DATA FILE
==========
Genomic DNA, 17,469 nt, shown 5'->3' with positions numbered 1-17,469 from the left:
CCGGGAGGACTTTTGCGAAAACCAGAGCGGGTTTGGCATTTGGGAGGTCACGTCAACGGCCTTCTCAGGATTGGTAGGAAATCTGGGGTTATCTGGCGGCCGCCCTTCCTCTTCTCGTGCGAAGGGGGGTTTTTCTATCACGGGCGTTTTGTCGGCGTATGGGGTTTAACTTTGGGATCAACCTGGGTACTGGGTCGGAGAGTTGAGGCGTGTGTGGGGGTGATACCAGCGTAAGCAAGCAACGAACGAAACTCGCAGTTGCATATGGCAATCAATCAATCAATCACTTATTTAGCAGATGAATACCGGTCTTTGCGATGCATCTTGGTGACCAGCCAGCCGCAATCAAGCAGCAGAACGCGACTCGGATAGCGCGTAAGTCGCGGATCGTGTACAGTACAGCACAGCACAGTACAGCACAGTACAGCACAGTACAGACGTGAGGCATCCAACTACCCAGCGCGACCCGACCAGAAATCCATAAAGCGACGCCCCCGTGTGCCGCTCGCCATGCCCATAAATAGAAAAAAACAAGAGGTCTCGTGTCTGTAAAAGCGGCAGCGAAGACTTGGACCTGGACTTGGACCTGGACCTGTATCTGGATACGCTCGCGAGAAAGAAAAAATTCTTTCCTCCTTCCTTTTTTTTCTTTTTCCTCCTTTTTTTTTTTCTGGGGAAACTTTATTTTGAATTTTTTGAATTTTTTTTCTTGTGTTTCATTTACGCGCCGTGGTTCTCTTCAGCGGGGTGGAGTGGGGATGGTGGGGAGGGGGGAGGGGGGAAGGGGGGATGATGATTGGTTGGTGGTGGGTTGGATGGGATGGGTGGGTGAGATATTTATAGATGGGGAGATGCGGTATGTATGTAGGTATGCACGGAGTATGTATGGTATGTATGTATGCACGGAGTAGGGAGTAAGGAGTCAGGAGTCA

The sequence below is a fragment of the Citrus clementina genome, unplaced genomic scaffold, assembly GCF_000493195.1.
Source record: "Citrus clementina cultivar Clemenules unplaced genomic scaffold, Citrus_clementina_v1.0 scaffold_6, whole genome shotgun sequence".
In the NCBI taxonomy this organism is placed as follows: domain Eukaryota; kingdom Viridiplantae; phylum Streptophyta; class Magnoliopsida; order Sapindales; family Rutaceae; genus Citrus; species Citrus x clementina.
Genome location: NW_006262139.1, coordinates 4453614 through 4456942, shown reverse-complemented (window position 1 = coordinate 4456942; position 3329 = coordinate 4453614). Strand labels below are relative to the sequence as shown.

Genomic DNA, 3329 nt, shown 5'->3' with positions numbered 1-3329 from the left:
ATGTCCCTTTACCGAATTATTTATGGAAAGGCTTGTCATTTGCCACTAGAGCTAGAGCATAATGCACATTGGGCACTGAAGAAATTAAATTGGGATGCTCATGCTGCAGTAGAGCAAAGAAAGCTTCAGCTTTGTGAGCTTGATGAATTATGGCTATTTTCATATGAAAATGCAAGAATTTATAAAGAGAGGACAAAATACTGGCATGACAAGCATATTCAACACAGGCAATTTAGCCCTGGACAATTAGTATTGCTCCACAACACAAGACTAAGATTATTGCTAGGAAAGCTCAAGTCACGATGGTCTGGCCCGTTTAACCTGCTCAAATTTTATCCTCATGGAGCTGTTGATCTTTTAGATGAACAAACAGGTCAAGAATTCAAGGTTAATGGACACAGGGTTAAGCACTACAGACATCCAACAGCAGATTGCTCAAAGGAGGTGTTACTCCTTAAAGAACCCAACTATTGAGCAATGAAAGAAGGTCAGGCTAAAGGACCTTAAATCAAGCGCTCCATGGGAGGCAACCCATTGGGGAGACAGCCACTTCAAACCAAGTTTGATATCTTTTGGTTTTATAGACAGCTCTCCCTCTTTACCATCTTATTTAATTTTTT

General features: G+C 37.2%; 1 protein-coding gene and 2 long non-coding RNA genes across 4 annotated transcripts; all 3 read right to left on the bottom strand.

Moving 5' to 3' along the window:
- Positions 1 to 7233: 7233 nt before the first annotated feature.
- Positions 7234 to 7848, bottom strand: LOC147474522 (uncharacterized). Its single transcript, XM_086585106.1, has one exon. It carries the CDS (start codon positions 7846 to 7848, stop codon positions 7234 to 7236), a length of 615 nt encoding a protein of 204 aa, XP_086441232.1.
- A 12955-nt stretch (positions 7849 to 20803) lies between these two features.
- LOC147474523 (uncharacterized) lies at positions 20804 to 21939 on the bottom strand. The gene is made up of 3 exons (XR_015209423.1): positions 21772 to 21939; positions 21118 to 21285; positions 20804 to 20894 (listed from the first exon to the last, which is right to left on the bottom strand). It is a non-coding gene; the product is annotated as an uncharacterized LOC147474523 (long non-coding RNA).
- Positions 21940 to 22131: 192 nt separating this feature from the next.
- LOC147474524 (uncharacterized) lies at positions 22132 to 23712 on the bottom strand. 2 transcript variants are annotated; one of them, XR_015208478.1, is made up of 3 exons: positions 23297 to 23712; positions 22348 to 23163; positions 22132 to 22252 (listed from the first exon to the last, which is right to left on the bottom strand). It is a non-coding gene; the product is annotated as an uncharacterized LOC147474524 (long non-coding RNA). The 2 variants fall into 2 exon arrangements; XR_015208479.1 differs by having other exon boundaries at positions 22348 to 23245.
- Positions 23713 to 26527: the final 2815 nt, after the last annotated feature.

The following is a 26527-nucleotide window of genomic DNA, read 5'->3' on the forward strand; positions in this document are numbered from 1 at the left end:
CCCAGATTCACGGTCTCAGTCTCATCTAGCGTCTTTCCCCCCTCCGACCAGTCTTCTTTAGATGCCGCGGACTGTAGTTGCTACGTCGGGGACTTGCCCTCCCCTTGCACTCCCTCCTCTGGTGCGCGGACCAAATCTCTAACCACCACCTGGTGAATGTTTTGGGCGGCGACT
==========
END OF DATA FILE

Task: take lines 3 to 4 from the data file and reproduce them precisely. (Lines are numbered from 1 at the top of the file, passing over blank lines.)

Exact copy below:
The sequence below is a fragment of the Citrus clementina genome, unplaced genomic scaffold, assembly GCF_000493195.1.
Source record: "Citrus clementina cultivar Clemenules unplaced genomic scaffold, Citrus_clementina_v1.0 scaffold_6, whole genome shotgun sequence".